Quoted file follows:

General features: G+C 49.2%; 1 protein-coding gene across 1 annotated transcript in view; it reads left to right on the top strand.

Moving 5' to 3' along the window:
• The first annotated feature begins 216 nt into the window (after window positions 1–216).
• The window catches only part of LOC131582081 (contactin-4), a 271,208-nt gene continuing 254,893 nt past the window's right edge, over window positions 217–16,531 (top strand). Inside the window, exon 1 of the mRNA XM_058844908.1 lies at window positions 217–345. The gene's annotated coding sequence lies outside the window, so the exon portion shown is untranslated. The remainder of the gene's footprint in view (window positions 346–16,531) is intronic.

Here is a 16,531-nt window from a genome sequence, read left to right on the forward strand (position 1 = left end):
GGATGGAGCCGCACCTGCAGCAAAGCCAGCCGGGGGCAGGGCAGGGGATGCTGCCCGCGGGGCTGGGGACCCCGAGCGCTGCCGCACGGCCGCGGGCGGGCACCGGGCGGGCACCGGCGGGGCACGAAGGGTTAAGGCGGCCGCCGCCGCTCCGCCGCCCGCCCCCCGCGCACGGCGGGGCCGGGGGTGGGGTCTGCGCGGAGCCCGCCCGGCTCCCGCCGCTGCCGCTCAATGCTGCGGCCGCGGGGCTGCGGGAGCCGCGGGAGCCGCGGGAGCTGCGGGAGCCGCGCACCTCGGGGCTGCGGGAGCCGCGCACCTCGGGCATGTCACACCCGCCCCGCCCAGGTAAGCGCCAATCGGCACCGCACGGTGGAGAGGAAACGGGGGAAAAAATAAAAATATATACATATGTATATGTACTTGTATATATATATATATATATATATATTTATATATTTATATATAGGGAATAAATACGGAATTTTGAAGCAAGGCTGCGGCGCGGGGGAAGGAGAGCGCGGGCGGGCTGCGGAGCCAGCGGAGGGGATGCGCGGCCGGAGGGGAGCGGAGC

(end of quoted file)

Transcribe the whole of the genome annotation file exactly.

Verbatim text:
General features: G+C 49.2%; 1 protein-coding gene across 1 annotated transcript in view; it reads left to right on the top strand.

Moving 5' to 3' along the window:
• The first annotated feature begins 216 nt into the window (after window positions 1–216).
• The window catches only part of LOC131582081 (contactin-4), a 271,208-nt gene continuing 254,893 nt past the window's right edge, over window positions 217–16,531 (top strand). Inside the window, exon 1 of the mRNA XM_058844908.1 lies at window positions 217–345. The gene's annotated coding sequence lies outside the window, so the exon portion shown is untranslated. The remainder of the gene's footprint in view (window positions 346–16,531) is intronic.

Here is a 16,531-nt window from a genome sequence, read left to right on the forward strand (position 1 = left end):
GGATGGAGCCGCACCTGCAGCAAAGCCAGCCGGGGGCAGGGCAGGGGATGCTGCCCGCGGGGCTGGGGACCCCGAGCGCTGCCGCACGGCCGCGGGCGGGCACCGGGCGGGCACCGGCGGGGCACGAAGGGTTAAGGCGGCCGCCGCCGCTCCGCCGCCCGCCCCCCGCGCACGGCGGGGCCGGGGGTGGGGTCTGCGCGGAGCCCGCCCGGCTCCCGCCGCTGCCGCTCAATGCTGCGGCCGCGGGGCTGCGGGAGCCGCGGGAGCCGCGGGAGCTGCGGGAGCCGCGCACCTCGGGGCTGCGGGAGCCGCGCACCTCGGGCATGTCACACCCGCCCCGCCCAGGTAAGCGCCAATCGGCACCGCACGGTGGAGAGGAAACGGGGGAAAAAATAAAAATATATACATATGTATATGTACTTGTATATATATATATATATATATATATTTATATATTTATATATAGGGAATAAATACGGAATTTTGAAGCAAGGCTGCGGCGCGGGGGAAGGAGAGCGCGGGCGGGCTGCGGAGCCAGCGGAGGGGATGCGCGGCCGGAGGGGAGCGGAGC